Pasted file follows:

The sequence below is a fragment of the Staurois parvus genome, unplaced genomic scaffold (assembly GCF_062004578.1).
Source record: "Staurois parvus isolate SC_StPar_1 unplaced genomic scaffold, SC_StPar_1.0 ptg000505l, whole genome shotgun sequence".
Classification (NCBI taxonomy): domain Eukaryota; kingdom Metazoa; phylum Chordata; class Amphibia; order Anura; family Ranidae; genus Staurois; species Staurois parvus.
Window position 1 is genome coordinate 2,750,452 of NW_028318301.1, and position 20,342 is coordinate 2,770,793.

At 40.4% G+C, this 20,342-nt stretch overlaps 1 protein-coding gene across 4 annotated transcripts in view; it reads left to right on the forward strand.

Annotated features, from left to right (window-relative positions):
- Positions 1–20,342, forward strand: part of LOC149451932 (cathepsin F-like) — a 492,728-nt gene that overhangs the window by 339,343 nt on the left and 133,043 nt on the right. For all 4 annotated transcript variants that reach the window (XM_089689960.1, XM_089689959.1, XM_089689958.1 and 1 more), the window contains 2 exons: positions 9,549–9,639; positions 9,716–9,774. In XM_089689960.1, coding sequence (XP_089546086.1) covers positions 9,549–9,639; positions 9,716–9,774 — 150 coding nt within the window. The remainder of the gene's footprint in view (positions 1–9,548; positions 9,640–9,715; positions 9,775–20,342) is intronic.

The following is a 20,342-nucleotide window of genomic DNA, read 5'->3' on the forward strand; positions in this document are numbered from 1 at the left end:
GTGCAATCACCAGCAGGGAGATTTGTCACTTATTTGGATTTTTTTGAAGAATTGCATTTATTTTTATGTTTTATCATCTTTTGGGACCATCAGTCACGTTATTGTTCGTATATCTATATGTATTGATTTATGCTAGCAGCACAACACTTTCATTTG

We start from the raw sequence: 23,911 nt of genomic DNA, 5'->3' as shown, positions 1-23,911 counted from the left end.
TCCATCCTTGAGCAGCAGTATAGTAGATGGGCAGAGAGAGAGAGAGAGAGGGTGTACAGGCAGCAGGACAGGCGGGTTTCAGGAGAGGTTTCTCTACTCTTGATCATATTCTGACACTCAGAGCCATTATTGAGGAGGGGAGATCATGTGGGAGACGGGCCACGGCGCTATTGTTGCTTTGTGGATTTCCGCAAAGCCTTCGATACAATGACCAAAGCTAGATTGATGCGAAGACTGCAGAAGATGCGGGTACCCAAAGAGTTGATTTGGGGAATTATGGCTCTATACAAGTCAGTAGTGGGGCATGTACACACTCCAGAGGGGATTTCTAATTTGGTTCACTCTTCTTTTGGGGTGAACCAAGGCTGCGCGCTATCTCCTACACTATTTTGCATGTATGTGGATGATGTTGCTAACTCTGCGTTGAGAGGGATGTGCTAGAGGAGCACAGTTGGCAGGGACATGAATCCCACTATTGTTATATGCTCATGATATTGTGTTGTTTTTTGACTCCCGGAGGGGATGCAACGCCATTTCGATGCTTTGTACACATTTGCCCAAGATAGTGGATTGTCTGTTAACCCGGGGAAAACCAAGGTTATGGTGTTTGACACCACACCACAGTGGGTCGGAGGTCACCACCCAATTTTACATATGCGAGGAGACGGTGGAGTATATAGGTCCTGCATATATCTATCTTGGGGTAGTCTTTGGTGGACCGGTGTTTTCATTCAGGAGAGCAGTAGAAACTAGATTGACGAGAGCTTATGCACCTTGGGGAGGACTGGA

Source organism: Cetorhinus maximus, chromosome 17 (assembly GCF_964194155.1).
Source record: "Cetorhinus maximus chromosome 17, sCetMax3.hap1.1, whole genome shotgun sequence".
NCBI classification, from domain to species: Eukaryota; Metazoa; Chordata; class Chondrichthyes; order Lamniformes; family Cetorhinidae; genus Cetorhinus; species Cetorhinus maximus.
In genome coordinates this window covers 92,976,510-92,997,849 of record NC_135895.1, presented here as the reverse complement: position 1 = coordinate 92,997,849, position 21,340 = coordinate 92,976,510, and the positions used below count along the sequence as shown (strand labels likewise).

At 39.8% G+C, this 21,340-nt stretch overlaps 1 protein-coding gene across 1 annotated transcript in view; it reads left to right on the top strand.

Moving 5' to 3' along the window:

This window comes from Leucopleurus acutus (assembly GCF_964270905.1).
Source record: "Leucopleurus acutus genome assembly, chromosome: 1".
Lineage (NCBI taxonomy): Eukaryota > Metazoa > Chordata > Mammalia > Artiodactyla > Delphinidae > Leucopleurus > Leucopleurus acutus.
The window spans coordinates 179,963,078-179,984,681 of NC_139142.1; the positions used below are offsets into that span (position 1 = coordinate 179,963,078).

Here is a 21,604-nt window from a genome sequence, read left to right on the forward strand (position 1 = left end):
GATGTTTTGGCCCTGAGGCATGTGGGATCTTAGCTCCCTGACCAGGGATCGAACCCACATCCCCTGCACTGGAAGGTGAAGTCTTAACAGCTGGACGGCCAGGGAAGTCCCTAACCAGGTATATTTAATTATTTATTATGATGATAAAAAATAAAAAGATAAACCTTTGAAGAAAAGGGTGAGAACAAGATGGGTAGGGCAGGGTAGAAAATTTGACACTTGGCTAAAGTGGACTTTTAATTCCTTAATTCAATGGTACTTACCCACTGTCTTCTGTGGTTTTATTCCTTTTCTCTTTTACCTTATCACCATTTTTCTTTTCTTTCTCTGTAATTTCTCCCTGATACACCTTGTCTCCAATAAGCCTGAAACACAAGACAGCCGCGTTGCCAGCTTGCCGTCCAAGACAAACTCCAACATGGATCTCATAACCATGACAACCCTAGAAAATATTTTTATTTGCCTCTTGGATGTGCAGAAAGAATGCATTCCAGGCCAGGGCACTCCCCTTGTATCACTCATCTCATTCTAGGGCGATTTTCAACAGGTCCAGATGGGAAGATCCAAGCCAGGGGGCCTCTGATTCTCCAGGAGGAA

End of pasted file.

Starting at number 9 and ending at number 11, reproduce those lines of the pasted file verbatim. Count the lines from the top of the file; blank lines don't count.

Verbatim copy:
GTGCAATCACCAGCAGGGAGATTTGTCACTTATTTGGATTTTTTTGAAGAATTGCATTTATTTTTATGTTTTATCATCTTTTGGGACCATCAGTCACGTTATTGTTCGTATATCTATATGTATTGATTTATGCTAGCAGCACAACACTTTCATTTG

We start from the raw sequence: 23,911 nt of genomic DNA, 5'->3' as shown, positions 1-23,911 counted from the left end.
TCCATCCTTGAGCAGCAGTATAGTAGATGGGCAGAGAGAGAGAGAGAGAGGGTGTACAGGCAGCAGGACAGGCGGGTTTCAGGAGAGGTTTCTCTACTCTTGATCATATTCTGACACTCAGAGCCATTATTGAGGAGGGGAGATCATGTGGGAGACGGGCCACGGCGCTATTGTTGCTTTGTGGATTTCCGCAAAGCCTTCGATACAATGACCAAAGCTAGATTGATGCGAAGACTGCAGAAGATGCGGGTACCCAAAGAGTTGATTTGGGGAATTATGGCTCTATACAAGTCAGTAGTGGGGCATGTACACACTCCAGAGGGGATTTCTAATTTGGTTCACTCTTCTTTTGGGGTGAACCAAGGCTGCGCGCTATCTCCTACACTATTTTGCATGTATGTGGATGATGTTGCTAACTCTGCGTTGAGAGGGATGTGCTAGAGGAGCACAGTTGGCAGGGACATGAATCCCACTATTGTTATATGCTCATGATATTGTGTTGTTTTTTGACTCCCGGAGGGGATGCAACGCCATTTCGATGCTTTGTACACATTTGCCCAAGATAGTGGATTGTCTGTTAACCCGGGGAAAACCAAGGTTATGGTGTTTGACACCACACCACAGTGGGTCGGAGGTCACCACCCAATTTTACATATGCGAGGAGACGGTGGAGTATATAGGTCCTGCATATATCTATCTTGGGGTAGTCTTTGGTGGACCGGTGTTTTCATTCAGGAGAGCAGTAGAAACTAGATTGACGAGAGCTTATGCACCTTGGGGAGGACTGGA